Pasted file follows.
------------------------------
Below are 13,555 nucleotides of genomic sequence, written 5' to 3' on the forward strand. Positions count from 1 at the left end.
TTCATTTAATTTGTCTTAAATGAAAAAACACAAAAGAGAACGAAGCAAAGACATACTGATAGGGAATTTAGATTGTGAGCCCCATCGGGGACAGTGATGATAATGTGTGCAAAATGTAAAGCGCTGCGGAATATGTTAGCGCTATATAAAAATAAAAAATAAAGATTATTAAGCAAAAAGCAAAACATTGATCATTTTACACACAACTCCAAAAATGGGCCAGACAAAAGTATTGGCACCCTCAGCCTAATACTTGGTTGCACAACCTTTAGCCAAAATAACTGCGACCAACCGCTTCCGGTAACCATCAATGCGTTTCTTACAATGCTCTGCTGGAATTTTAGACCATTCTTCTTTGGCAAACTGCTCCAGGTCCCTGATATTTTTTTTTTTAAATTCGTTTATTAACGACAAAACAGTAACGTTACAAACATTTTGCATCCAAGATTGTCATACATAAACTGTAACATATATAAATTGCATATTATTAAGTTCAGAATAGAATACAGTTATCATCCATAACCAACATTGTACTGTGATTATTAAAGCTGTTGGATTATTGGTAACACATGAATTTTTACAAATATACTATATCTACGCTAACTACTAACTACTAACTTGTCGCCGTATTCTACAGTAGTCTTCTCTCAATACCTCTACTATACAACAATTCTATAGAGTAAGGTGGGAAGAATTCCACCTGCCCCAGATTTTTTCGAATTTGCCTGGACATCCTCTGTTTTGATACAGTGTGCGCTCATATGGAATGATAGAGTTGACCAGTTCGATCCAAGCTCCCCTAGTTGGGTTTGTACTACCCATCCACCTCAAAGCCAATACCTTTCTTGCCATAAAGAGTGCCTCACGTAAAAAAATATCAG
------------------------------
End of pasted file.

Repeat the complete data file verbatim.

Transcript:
Below are 13,555 nucleotides of genomic sequence, written 5' to 3' on the forward strand. Positions count from 1 at the left end.
TTCATTTAATTTGTCTTAAATGAAAAAACACAAAAGAGAACGAAGCAAAGACATACTGATAGGGAATTTAGATTGTGAGCCCCATCGGGGACAGTGATGATAATGTGTGCAAAATGTAAAGCGCTGCGGAATATGTTAGCGCTATATAAAAATAAAAAATAAAGATTATTAAGCAAAAAGCAAAACATTGATCATTTTACACACAACTCCAAAAATGGGCCAGACAAAAGTATTGGCACCCTCAGCCTAATACTTGGTTGCACAACCTTTAGCCAAAATAACTGCGACCAACCGCTTCCGGTAACCATCAATGCGTTTCTTACAATGCTCTGCTGGAATTTTAGACCATTCTTCTTTGGCAAACTGCTCCAGGTCCCTGATATTTTTTTTTTTAAATTCGTTTATTAACGACAAAACAGTAACGTTACAAACATTTTGCATCCAAGATTGTCATACATAAACTGTAACATATATAAATTGCATATTATTAAGTTCAGAATAGAATACAGTTATCATCCATAACCAACATTGTACTGTGATTATTAAAGCTGTTGGATTATTGGTAACACATGAATTTTTACAAATATACTATATCTACGCTAACTACTAACTACTAACTTGTCGCCGTATTCTACAGTAGTCTTCTCTCAATACCTCTACTATACAACAATTCTATAGAGTAAGGTGGGAAGAATTCCACCTGCCCCAGATTTTTTCGAATTTGCCTGGACATCCTCTGTTTTGATACAGTGTGCGCTCATATGGAATGATAGAGTTGACCAGTTCGATCCAAGCTCCCCTAGTTGGGTTTGTACTACCCATCCACCTCAAAGCCAATACCTTTCTTGCCATAAAGAGTGCCTCACGTAAAAAAATATCAG